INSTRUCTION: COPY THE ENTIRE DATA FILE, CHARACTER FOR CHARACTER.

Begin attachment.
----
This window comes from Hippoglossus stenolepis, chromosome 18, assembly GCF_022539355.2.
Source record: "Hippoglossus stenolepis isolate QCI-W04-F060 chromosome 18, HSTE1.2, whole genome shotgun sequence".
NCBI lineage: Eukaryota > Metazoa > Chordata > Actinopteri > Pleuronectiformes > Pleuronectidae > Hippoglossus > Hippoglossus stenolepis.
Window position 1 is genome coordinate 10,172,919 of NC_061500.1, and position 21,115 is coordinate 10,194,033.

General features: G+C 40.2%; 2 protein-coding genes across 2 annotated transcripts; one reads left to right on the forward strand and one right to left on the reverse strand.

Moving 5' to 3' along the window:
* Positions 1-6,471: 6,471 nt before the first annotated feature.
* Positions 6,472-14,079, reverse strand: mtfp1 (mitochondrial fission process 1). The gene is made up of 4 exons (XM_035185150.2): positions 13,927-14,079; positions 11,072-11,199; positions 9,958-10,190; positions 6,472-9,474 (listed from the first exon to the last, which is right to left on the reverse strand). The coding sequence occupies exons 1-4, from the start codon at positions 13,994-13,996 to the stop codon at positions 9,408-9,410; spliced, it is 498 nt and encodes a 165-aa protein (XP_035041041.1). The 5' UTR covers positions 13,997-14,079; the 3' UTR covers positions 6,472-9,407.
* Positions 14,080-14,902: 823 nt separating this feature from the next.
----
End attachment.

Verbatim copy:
This window comes from Hippoglossus stenolepis, chromosome 18, assembly GCF_022539355.2.
Source record: "Hippoglossus stenolepis isolate QCI-W04-F060 chromosome 18, HSTE1.2, whole genome shotgun sequence".
NCBI lineage: Eukaryota > Metazoa > Chordata > Actinopteri > Pleuronectiformes > Pleuronectidae > Hippoglossus > Hippoglossus stenolepis.
Window position 1 is genome coordinate 10,172,919 of NC_061500.1, and position 21,115 is coordinate 10,194,033.

General features: G+C 40.2%; 2 protein-coding genes across 2 annotated transcripts; one reads left to right on the forward strand and one right to left on the reverse strand.

Moving 5' to 3' along the window:
* Positions 1-6,471: 6,471 nt before the first annotated feature.
* Positions 6,472-14,079, reverse strand: mtfp1 (mitochondrial fission process 1). The gene is made up of 4 exons (XM_035185150.2): positions 13,927-14,079; positions 11,072-11,199; positions 9,958-10,190; positions 6,472-9,474 (listed from the first exon to the last, which is right to left on the reverse strand). The coding sequence occupies exons 1-4, from the start codon at positions 13,994-13,996 to the stop codon at positions 9,408-9,410; spliced, it is 498 nt and encodes a 165-aa protein (XP_035041041.1). The 5' UTR covers positions 13,997-14,079; the 3' UTR covers positions 6,472-9,407.
* Positions 14,080-14,902: 823 nt separating this feature from the next.